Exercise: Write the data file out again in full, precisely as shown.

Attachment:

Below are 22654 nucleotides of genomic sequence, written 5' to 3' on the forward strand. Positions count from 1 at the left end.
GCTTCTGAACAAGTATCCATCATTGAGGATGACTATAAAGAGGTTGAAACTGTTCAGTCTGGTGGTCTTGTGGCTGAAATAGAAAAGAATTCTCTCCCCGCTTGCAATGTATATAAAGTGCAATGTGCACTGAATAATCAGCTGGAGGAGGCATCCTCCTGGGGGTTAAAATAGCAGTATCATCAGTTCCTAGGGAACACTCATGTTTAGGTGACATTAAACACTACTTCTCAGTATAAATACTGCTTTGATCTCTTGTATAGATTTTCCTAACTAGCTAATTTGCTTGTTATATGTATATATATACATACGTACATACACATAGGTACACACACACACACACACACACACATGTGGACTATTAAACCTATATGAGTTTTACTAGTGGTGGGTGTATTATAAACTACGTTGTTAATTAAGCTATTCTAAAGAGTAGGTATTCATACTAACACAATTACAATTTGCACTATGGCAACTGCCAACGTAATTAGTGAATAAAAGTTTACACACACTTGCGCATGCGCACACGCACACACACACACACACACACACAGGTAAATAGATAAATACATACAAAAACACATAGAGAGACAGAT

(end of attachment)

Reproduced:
Below are 22654 nucleotides of genomic sequence, written 5' to 3' on the forward strand. Positions count from 1 at the left end.
GCTTCTGAACAAGTATCCATCATTGAGGATGACTATAAAGAGGTTGAAACTGTTCAGTCTGGTGGTCTTGTGGCTGAAATAGAAAAGAATTCTCTCCCCGCTTGCAATGTATATAAAGTGCAATGTGCACTGAATAATCAGCTGGAGGAGGCATCCTCCTGGGGGTTAAAATAGCAGTATCATCAGTTCCTAGGGAACACTCATGTTTAGGTGACATTAAACACTACTTCTCAGTATAAATACTGCTTTGATCTCTTGTATAGATTTTCCTAACTAGCTAATTTGCTTGTTATATGTATATATATACATACGTACATACACATAGGTACACACACACACACACACACACACATGTGGACTATTAAACCTATATGAGTTTTACTAGTGGTGGGTGTATTATAAACTACGTTGTTAATTAAGCTATTCTAAAGAGTAGGTATTCATACTAACACAATTACAATTTGCACTATGGCAACTGCCAACGTAATTAGTGAATAAAAGTTTACACACACTTGCGCATGCGCACACGCACACACACACACACACACACACAGGTAAATAGATAAATACATACAAAAACACATAGAGAGACAGAT